Nine foreign journalists were expelled Wednesday, accused by the government of spreading misinformation on the political crisis, a government spokesman said.
"These foreign correspondents have been misinforming in their dispatches on the electoral process. Consequently, the Social Communications Media Bureau has decided to ask them to leave the country immediately," Luis Romero Villalobos, the bureau director, told reporters.
Among those expelled were Charles Jaco, an American working for Cable News Network, and Michael Drudge and Ruben del Castillo of the U.S. government's Voice of America, Romero said.
Also expelled were Domenique Petite and Arturo Gudino of Agence France-Presse, Jose Melendez and Javier Rojas of the Mexico City newspaper Excelsior, Joaquin Ibarz of the Spanish newspaper La Vanguardia and Lafit Fernandez, a Costa Rican journalist.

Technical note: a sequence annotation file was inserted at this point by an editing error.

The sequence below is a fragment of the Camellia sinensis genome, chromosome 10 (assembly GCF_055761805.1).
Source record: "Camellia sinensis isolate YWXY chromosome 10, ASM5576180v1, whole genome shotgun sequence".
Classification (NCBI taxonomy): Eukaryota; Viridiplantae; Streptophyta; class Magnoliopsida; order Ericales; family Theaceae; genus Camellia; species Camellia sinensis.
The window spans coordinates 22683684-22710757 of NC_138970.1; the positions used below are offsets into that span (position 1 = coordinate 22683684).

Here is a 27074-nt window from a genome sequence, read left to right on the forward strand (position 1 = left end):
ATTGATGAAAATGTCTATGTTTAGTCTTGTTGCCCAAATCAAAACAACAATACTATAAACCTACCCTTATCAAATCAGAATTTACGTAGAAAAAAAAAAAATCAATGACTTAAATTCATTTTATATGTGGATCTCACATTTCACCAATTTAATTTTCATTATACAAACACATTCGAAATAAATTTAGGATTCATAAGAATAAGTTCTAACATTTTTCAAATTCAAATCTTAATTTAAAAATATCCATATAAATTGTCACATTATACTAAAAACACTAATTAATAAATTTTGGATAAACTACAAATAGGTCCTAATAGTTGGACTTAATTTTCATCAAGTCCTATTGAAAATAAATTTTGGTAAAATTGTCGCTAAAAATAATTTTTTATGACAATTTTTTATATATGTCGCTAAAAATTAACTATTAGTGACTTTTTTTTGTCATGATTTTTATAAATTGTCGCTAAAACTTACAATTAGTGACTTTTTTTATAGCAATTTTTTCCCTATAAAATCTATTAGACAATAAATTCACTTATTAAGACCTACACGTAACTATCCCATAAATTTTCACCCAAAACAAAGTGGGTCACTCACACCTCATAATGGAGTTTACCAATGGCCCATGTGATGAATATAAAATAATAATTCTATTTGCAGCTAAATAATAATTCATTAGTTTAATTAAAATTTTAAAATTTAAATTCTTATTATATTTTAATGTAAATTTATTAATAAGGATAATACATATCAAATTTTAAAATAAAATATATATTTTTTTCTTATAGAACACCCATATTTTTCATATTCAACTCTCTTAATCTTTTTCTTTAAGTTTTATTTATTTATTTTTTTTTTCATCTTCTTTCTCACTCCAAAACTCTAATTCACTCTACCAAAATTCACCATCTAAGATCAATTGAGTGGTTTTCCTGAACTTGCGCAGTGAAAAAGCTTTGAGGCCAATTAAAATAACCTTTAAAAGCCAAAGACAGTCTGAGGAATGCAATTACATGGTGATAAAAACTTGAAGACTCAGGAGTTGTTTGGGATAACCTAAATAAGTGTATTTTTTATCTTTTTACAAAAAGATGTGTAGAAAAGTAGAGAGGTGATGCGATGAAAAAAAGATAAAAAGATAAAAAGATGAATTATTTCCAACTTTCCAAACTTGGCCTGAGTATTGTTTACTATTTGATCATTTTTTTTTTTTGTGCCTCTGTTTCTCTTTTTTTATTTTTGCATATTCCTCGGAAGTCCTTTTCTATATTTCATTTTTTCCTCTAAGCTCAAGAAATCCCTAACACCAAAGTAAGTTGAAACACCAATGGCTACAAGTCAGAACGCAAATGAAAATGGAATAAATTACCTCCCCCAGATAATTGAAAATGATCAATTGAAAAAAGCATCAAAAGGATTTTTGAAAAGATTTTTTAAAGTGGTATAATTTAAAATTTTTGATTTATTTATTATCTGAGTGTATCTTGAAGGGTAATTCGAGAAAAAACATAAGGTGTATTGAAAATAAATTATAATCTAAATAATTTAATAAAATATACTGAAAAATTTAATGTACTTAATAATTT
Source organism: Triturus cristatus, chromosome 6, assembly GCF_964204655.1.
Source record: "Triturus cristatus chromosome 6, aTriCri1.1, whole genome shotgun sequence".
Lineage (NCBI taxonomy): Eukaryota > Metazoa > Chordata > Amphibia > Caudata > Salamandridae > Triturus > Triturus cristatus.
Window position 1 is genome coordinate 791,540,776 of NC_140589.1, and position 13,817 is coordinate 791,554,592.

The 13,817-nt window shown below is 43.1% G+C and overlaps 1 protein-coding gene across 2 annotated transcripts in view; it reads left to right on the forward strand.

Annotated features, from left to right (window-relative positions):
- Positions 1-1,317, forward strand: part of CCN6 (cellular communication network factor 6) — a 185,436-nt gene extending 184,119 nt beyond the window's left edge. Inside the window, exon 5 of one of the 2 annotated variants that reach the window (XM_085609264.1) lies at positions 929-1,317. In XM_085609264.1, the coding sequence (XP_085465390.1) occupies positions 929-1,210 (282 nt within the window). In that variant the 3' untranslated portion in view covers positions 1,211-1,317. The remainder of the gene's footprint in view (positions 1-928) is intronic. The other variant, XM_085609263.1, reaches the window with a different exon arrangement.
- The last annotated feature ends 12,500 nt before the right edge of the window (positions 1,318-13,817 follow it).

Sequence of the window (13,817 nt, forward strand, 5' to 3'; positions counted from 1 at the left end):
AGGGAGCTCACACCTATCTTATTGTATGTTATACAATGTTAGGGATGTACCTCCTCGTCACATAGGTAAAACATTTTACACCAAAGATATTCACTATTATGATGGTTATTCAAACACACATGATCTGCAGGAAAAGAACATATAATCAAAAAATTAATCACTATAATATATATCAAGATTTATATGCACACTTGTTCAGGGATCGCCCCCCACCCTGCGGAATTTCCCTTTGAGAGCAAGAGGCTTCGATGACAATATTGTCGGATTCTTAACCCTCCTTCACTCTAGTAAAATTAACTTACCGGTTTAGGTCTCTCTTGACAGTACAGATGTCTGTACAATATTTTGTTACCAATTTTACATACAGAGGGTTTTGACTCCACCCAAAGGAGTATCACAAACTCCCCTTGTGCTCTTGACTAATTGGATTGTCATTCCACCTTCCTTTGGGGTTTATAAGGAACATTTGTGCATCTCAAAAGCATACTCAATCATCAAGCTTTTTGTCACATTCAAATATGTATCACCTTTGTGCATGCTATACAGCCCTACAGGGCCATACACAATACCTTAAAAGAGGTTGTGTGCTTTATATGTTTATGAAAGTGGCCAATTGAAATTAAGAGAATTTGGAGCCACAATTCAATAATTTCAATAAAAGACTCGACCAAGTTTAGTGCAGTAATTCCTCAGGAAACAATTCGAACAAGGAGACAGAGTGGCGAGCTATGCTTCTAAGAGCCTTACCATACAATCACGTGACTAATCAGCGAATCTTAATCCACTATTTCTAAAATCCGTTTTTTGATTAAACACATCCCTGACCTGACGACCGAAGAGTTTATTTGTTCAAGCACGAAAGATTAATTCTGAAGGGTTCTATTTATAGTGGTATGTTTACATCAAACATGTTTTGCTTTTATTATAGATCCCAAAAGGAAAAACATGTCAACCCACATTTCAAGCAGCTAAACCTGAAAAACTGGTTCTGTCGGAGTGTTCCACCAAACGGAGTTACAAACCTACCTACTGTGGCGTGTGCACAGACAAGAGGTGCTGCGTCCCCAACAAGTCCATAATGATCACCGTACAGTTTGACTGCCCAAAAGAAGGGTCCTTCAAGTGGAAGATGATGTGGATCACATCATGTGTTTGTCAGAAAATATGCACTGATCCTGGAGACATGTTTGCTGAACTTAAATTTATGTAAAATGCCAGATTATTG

Tuesday night, four American reporters were taken into custody in the capital and detained for about two hours, the journalists said.
William Branigin of the Washington Post, Charles Lane of Newsweek magazine, Philip Bennett of the Boston Globe and Kenneth Freed of the Los Angeles Times said they were driving through downtown Panama City when riot police stopped them.
During the more than two hours that four reporters were held, Branigin and Freed were handcuffed so tightly together that their circulation was impaired and bruises remained the next day. In addition, the Panamanian security agent constantly pushed and shoved and verbally abused the two reporters before his superior claimed that the whole incident had been a misunderstanding.
Later, the same agent threatened Freed for complaining about the abusive treatment.
Authorities apologized for the detention, saying it was a misunderstanding.